Taking Charge, Making Change
So what do we do? How do we move forward knowing what we know now and encountering new information every day that suggests that men we may have previously held to a higher standard are the same ones that are putting women in harm’s way? How do we combat abuse of power and work toward creating safe spaces where people can share their stories, be heard, and work toward change?
Bill Shultz, an artist, barista, and urban farmer currently living in Missouri, said, “The question isn’t, ‘Have I acted in a way that perpetuates this culture of dominance,’ but how have I perpetuated a system which I wouldn’t consciously want to support?”
“ [That’s] an important question. Thankfully, I have been ardently engaged in this work for a little while now, which prepared me to receive the impact of the #metoo movement,” added Shultz. “I would encourage other men to really open themselves to the importance of the movement, to not become defensive, to let go of any ego-driven, snap responses. Slow down and let the message really sink in. Then consider — really consider —in what ways have I participated in violence, whatever the scale? How have I upheld systems which support such pervasive victimization? Be willing — without self-shaming but with self-responsibility — to uncover challenging thoughts and memories. Let the answers sink in and impact you, men.”
Since the initial tweet, the #metoo movement has gained international attention, earned praise, and also faced questions and scrutiny. Some believe that #metoo is doing more harm than good: Numerous articles written in the past months have decried the message of #metoo, suggesting it lumps in “legitimate sexual assault” with “trivial sexual assault.” (Is that a thing?)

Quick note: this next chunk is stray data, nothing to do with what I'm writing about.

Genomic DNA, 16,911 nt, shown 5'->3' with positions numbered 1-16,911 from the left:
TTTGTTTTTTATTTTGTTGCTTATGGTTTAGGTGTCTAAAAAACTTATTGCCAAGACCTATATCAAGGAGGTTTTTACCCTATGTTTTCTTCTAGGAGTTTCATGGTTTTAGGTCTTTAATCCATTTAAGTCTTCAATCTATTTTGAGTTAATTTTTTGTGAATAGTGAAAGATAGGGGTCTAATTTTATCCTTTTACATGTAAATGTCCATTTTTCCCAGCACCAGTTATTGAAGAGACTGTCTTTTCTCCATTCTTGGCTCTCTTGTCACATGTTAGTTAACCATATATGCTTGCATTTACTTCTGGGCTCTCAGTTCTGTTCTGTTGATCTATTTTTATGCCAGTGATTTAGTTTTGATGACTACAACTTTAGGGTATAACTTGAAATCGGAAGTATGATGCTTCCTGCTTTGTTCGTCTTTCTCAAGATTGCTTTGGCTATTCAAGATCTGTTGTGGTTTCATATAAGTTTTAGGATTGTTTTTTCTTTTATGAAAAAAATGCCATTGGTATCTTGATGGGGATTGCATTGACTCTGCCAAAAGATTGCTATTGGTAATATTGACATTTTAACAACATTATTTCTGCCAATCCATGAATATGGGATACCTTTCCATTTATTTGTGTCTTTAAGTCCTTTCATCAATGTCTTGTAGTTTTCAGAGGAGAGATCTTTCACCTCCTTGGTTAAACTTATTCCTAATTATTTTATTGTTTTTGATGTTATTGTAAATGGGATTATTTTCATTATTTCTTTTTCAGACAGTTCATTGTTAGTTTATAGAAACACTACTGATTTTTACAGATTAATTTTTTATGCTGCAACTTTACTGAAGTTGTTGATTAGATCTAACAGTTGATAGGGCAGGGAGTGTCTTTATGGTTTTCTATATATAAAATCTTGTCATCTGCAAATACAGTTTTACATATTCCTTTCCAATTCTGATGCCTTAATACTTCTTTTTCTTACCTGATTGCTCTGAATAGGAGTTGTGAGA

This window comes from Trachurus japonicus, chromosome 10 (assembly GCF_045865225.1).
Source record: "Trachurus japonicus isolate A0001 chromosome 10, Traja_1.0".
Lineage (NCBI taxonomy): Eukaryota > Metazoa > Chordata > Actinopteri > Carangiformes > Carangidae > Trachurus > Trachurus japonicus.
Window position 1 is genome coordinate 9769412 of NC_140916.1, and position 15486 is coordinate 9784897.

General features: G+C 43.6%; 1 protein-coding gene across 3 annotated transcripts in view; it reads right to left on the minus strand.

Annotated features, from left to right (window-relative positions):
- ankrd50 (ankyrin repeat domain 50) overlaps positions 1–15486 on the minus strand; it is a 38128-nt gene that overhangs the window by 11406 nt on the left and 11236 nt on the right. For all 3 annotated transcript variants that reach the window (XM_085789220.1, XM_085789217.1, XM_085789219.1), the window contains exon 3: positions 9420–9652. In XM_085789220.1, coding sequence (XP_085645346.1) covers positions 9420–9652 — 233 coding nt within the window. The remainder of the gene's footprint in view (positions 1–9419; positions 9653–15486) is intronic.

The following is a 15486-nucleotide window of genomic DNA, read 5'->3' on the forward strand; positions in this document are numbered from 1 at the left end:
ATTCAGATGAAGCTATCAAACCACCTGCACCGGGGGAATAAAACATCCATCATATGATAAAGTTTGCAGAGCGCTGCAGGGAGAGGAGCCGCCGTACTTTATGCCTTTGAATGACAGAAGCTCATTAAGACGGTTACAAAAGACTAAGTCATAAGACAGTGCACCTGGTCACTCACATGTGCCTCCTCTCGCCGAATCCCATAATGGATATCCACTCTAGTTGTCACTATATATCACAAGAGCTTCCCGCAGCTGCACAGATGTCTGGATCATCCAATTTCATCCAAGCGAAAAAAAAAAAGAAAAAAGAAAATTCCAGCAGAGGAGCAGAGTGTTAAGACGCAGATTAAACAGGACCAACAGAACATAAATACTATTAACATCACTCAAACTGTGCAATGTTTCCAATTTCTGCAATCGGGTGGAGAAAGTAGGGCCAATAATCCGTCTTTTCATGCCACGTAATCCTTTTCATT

But the sheer number of women and men coming out in support of the stories being shared, sparked by the now-infamous hashtag speak volumes about changes that need to be made in culture. TIME Magazine’s “Person of the Year” is “The Silence Breakers,” awarding, en masse, all the whistleblowers of 2017 the distinction of being huge culture changers. (TIME’s “Person of the Year” in 2016: sexual predator and President of the United States, Donald J. Trump.)
We’ll see even more women and men come forward in the days leading up to a new year — and after it. Each will provide a new opportunity to have open discussions with one another. Each will bring a new chance to make real change. I don’t want to sound overly optimistic; I’m a realist. But I feel good: At the very least, there’s a conversation happening, here. There is strength in each one of these stories. There is strength in sharing. There is strength in making your voice heard. There is strength in working together to make change.
For those seeking help or needing to reach out in some capacity, there are many Chicago-based organizations that offer legal counsel, support, and opportunities to get involved. The Chicago Alliance Against Sexual Exploitation (CAASE), The Chicago Burlesque Community Against Unsafe Spaces (BCAUS), The Long Walk Home, Rape Victim Advocates (RVA), and LifeSpan are all good places to start.
Students of the School of the Art Institute of Chicago (SAIC) are encouraged to contact Counseling Services at 312-449-4271 to speak with a confidential resource about options for dealing with sexual assault, domestic violence, dating violence, or stalking. Visit the website for more information.